Lyric Essentials: Matthew Johnson Reads E. Ethelbert Miller

Welcome back to Lyric Essentials, where we invite authors to share the work of their favorite poets. This month, Matthew Johnson joins us to discuss the work of E Ethelbert Miller, place-based writing, and baseball in poetry and how surprising topics and discuss much broader themes. As always, we hope you enjoy as much as we did.

Ryleigh Wann: When was the first time you read E. Ethelbert Miller’s work? Why did it stand out to you then?

 Matthew Johnson: I first came across E. Ethelbert Miller’s work while I was a graduate student at UNC-Greensboro, so around 2018-2019. I don’t remember how exactly I first saw his name, but I was immediately drawn to his poetry collection by the title itself, If God Invented Baseball; I found it to be creative, as well as his choice for a cover photo, which featured a picture of the legendary Negro League pitcher, Satchel Paige, who is one of my favorite all-time athletes and individuals to have studied and read about. Years later I bought the book, but I initially read it through an inter-library loan; I remember the librarian kinda having this puzzled look when I told them the title of the book, as well as the title of the movie I was checking out at the same time, The Last Black Man in San Francisco. I was really struck by the fact that here was a poet using the sport of baseball to talk about childhood, home, race, politics, and place. Since the ancient Olympics, sports have not just been purely about sports, and at the time, I had seen and read countless articles, documentaries, and non-fiction books about sports mixing with other topics, but not in a poetry book, so to go this collection for the first time was a vastly different experience from the literature I was reading and studying at the time.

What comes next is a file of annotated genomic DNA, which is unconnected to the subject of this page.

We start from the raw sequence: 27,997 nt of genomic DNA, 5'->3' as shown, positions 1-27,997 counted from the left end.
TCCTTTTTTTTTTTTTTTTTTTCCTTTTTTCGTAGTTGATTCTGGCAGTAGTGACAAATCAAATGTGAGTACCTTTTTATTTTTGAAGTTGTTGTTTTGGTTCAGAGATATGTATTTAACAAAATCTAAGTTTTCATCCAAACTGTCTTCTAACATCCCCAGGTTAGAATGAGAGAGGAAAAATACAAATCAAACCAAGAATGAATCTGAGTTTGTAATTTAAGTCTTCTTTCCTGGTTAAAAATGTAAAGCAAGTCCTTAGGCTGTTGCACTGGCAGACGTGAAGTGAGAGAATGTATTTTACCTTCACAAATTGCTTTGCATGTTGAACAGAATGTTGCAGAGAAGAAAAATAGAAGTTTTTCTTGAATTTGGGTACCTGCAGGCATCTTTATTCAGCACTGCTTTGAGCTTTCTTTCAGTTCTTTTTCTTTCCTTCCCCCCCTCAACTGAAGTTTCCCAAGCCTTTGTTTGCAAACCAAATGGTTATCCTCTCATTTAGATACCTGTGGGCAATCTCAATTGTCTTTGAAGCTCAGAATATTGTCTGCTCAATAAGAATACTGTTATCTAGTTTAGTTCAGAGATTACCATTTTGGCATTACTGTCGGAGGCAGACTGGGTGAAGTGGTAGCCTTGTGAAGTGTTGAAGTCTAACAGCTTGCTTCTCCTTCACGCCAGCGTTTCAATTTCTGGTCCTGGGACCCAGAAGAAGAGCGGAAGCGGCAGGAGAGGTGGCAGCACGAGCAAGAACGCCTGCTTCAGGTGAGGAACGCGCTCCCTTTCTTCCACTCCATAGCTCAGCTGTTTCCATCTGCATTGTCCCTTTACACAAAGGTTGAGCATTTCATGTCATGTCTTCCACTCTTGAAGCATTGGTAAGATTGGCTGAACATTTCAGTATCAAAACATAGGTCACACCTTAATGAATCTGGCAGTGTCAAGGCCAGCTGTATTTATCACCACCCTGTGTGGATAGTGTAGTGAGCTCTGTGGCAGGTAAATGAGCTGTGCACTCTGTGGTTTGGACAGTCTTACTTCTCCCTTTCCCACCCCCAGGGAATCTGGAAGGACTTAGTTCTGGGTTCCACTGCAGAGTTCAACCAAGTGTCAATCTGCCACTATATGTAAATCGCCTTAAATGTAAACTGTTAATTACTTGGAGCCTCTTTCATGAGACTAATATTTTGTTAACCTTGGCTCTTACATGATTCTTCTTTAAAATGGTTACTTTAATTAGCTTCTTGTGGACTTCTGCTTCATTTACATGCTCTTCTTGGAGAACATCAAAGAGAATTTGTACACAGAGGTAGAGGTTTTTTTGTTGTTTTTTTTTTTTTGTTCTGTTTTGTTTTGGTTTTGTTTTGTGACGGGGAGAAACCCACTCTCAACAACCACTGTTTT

RW: How has his writing inspired your own? 

MJ: I was fairly new to the publishing world when I came across Miller’s work. Prior to reading If God Invented Baseball, while I had written poems with a focus on different topics around sports, I had yet to come across an author who dedicated a whole collection of poems based on these similar topics. After reading Miller’s work, it instilled in me a spirit that, ‘yeah, people would be interested in reading about these types of topics if you write about it.’ But, while he talks about these athletes who a lot of people know about, Miller personalizes it to his upbringing and background, which I think is important and allows a writer’s voice to come out. I don’t think it can just be about the athlete or sport; the writer needs to be in there somehow, and Miller does a great job at that. It also stirred in me to go out and research and find like-minded readers and writers. There are a bunch of great magazines out there where athletics and literature blend together (e.g, The Sport Literate, The Under Review, Clinch, The Twin Bill, Words & Sports Quarterly, Aethlon).

RW: Where would you recommend new readers of E. Ethelbert Miller’s work start out? What other similar poets do you recommend? 

MJ: Several poems by E. Ethelbert Miller can be found on Poetry Foundation and, so I think that would be a good place for readers to get started with his work and style. I greatly enjoyed, If God Invented Baseball, and even if you’re not a baseball fan, readers could still take pleasure within it. Two poetry collections I read within the past several years that are a little similar would be, Joe DiMaggio Moves Like Liquid Lightning by Loren Broaddus and Aisle 228 by Sandra Marchetti. These poetry collections, like the work of Miller, use baseball to discuss broader themes that don’t just pertain to sports. I especially enjoyed the aspect of place in their works as they are both writers from the Midwest. I thought each presents that part of the country in an intriguing light to someone who is very unfamiliar with it, as I have only lived on the East Coast.

Matthew Johnson reads “Before Ball Four” by E. Ethelbert Miller

RW: You’re the author of the recent publication, Far From New York State (New York Quarterly Press, 2023). What was the process of creating this collection like? How did you reflect on place, history, and your own experience while writing these poems?